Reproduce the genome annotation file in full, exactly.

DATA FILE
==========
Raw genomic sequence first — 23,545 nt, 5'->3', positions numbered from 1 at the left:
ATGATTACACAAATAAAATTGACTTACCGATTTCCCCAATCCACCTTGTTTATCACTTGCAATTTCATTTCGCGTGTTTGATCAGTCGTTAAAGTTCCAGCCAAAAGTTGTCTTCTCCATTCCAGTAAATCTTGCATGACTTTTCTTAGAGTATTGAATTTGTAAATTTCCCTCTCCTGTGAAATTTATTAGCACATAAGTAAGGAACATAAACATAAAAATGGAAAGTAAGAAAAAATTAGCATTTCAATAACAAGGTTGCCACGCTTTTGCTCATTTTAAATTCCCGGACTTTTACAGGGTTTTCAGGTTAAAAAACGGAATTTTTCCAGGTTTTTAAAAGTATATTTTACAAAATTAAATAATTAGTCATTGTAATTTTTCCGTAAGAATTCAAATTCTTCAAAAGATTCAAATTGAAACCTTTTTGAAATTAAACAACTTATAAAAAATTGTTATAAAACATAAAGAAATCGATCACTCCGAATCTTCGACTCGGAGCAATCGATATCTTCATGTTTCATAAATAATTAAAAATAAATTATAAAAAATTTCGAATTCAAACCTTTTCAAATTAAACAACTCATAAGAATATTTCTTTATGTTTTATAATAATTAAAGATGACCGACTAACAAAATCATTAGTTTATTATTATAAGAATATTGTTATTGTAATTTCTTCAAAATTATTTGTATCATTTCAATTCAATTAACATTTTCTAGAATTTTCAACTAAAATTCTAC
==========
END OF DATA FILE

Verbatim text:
Raw genomic sequence first — 23,545 nt, 5'->3', positions numbered from 1 at the left:
ATGATTACACAAATAAAATTGACTTACCGATTTCCCCAATCCACCTTGTTTATCACTTGCAATTTCATTTCGCGTGTTTGATCAGTCGTTAAAGTTCCAGCCAAAAGTTGTCTTCTCCATTCCAGTAAATCTTGCATGACTTTTCTTAGAGTATTGAATTTGTAAATTTCCCTCTCCTGTGAAATTTATTAGCACATAAGTAAGGAACATAAACATAAAAATGGAAAGTAAGAAAAAATTAGCATTTCAATAACAAGGTTGCCACGCTTTTGCTCATTTTAAATTCCCGGACTTTTACAGGGTTTTCAGGTTAAAAAACGGAATTTTTCCAGGTTTTTAAAAGTATATTTTACAAAATTAAATAATTAGTCATTGTAATTTTTCCGTAAGAATTCAAATTCTTCAAAAGATTCAAATTGAAACCTTTTTGAAATTAAACAACTTATAAAAAATTGTTATAAAACATAAAGAAATCGATCACTCCGAATCTTCGACTCGGAGCAATCGATATCTTCATGTTTCATAAATAATTAAAAATAAATTATAAAAAATTTCGAATTCAAACCTTTTCAAATTAAACAACTCATAAGAATATTTCTTTATGTTTTATAATAATTAAAGATGACCGACTAACAAAATCATTAGTTTATTATTATAAGAATATTGTTATTGTAATTTCTTCAAAATTATTTGTATCATTTCAATTCAATTAACATTTTCTAGAATTTTCAACTAAAATTCTAC